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Police throughout Wisconsin are diligent in their efforts to enforce state and federal drug laws. In some cases, police operatives even go undercover to arrange drug deals that may lead to an arrest.

In a recent case like this, four women were taken into custody on meth charges in Arcadia. According to the Trempealeau County Sheriff's Office, the women have been accused of selling methamphetamine. The arrests took place as a part of an undercover operation on Sept. 10. The arrested women were 38, 41, 47 and 50 years of age.

The Trempealeau County Sheriff's Office conducted the covert operation, which involved an undercover operative who allegedly purchased meth from one of the women. Three additional women who were in the first woman's care were also arrested.

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Sometimes people accused of crimes find themselves in trouble with the law because they actually committed a criminal act. Other times, they get arrested because they were spending time with the wrong group of friends at the wrong time. Still, in other cases, police are completely misguided and arrest someone who is completely uninvolved in the alleged crimes.

In a recent drug bust, we can't know whether the people the authorities arrested are guilty of their alleged crimes until the conclusion of their criminal cases. Until they confess to the crimes by pleading guilty, or until a criminal court finds them guilty beyond a reasonable doubt, these individuals remain innocent in the eyes of the law.

The arrests and alleged drug bust happened in Fitchburg on a recent Monday. Police apprehended four young men, two 19-year-olds, a 20-year-old and a 21-year-old. Police carried out the arrests at approximately 10 a.m. Three of the men were arrested for violating probation. One was arrested on suspicion of being a felon in possession of a firearm.

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No one intends to get arrested and accused of drug crimes, but sometimes -- whether it's because they were simply in the wrong place at the wrong time or they actually committed a narcotics-related offense -- Wisconsin residents may find themselves in trouble with the law. In one recent case, Madison-area law enforcement authorities arrested and charged two men with possessing large quantities of heroin and selling it to smaller drug dealers in the region.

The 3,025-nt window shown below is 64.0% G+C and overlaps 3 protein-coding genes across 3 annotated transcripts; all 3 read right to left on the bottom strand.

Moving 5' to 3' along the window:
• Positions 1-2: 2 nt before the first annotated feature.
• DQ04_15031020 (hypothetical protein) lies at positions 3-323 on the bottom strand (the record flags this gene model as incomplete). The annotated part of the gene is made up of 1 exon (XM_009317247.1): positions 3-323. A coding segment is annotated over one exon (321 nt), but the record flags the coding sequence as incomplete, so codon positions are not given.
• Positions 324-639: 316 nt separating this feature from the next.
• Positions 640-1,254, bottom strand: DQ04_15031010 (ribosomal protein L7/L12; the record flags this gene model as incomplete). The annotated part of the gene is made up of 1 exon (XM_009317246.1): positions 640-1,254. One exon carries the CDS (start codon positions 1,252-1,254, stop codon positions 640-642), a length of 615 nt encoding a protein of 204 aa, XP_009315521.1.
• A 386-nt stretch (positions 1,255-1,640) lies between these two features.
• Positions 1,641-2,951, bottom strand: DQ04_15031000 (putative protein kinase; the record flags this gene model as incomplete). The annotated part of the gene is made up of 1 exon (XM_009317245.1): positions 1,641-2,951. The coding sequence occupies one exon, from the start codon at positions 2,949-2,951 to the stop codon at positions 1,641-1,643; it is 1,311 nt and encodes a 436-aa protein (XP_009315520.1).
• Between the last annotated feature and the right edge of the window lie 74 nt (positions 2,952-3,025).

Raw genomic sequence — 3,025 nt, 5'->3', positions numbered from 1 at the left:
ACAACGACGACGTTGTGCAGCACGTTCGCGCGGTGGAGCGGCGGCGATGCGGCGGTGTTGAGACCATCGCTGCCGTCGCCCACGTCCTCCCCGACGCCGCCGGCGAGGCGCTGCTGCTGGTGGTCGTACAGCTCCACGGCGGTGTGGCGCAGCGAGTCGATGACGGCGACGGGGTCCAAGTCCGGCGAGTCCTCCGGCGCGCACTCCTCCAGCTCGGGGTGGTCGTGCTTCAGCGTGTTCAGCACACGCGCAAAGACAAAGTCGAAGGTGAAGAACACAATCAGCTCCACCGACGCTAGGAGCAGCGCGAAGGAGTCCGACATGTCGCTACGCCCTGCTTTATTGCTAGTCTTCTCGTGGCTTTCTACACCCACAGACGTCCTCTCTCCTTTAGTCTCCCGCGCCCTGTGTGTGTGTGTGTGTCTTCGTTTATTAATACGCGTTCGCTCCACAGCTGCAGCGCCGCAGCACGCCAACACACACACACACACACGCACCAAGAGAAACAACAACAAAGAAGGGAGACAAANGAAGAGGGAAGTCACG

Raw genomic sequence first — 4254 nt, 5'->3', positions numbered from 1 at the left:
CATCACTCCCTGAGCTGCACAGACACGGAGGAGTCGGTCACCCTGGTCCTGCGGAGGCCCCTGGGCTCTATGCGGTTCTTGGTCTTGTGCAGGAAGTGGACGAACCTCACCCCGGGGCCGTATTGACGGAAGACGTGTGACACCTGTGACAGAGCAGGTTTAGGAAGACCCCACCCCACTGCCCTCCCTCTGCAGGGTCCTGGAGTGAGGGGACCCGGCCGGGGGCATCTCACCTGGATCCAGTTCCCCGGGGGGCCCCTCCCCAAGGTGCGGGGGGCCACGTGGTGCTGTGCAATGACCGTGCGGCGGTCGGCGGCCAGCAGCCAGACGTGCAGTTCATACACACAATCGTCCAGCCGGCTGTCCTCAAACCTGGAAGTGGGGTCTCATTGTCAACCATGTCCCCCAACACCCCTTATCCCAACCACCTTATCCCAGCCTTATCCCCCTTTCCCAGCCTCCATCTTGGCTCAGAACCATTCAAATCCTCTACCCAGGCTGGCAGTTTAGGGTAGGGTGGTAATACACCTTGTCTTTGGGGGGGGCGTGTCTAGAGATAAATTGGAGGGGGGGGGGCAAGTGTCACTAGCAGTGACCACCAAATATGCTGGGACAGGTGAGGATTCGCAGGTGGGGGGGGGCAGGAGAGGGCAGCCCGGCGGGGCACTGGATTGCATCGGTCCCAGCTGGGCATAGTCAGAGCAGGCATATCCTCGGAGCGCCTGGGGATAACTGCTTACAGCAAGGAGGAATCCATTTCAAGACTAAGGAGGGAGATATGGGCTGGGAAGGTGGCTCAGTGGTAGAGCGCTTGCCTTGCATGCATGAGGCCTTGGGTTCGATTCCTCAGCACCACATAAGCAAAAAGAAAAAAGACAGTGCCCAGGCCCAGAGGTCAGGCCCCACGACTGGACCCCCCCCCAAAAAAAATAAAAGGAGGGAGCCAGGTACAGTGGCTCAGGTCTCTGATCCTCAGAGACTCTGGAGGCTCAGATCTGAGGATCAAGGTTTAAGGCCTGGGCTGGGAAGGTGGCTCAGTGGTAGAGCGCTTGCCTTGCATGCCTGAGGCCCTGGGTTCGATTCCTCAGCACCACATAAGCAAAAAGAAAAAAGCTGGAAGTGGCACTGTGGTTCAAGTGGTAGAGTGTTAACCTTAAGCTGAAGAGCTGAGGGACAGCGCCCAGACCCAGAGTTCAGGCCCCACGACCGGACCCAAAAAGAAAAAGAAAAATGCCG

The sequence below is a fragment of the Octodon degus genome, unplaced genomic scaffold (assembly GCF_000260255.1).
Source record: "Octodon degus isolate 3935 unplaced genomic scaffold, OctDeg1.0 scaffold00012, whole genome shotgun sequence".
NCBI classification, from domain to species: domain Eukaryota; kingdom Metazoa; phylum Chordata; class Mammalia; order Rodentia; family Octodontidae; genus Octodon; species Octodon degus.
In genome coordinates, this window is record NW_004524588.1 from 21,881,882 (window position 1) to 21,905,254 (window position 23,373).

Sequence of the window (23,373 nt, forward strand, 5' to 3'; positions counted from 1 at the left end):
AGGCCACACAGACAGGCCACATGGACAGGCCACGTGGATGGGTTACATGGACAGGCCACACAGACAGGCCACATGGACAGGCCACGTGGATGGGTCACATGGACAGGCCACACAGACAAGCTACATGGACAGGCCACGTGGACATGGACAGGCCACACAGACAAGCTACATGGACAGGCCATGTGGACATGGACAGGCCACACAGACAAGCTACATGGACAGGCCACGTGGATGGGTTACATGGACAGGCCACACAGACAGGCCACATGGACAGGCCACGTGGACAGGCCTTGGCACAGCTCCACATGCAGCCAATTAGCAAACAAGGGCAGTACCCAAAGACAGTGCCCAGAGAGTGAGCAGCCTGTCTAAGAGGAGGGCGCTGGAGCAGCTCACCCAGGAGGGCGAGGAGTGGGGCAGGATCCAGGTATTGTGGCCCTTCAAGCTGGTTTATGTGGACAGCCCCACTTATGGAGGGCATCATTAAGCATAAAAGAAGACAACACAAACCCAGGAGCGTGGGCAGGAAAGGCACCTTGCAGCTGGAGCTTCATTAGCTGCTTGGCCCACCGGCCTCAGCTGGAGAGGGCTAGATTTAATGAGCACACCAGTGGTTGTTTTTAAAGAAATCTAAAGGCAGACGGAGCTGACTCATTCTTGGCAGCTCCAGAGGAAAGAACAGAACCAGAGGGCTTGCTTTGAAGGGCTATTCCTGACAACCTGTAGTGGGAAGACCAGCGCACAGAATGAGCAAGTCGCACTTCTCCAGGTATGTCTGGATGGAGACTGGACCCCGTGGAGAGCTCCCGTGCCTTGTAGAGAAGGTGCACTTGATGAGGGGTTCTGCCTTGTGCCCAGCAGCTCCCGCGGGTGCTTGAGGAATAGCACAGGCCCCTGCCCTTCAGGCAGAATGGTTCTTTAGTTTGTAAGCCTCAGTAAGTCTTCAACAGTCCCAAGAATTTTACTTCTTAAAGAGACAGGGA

On June 26, police arrested a 40-year-old Sun Prairie man and a 39-year-old town of Madison man. The arrest was made on tentative heroin possession charges with the intent to maintain a drug house and deliver drugs.

The operation was completed by the Dane County Narcotics Task Force, the Wisconsin State Division of Criminal Investigation. Members of these police agencies entered and searched both of the men's separate residences -- presumably with search warrants -- proceeded to search the homes and ultimately arrested the men.

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After years of different states legalizing same-sex marriage, the federal government finally legalized same-sex marriage for all across the entire United States. Could the same thing happen for marijuana? Not exactly, but many more states would likely come on board if the federal government decided to legalize the substance.

Senate Minority Leader Charles E. Schumer recently introduced a new piece of law that -- if passed -- would decriminalize marijuana under federal law and remove the drug from the federal government's controlled substances list. The proposed law is dubbed the "Marijuana Freedom and Opportunity Act."

According to Schumer, "The time to decriminalize marijuana is now." the senator described the legislation as "the right thing to do." He said that he hopes the legislation offers an approach that is sufficiently balanced to gain bipartisan support, not only in Congress, but also throughout the nation.

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When you think about drug paraphernalia, you think about pipes, bongs and needles. However, virtually anything -- even a piece of fruit or other common household items like tin foil -- could be considered drug paraphernalia if authorities find it in the right context.

Imagine police obtain a warrant to search your vehicle or your residence. Now, imagine they search your entire house and they don't find any drugs. However, they do find a digital scale, a crumpled up ball of tinfoil, an apple and little plastic baggies and a pipe. If they don't find any drugs or drug residue to go along with these items, you're probably in the clear. However, if they find these otherwise innocent items in the following contexts, they could be deemed drug paraphernalia:

A digital scale

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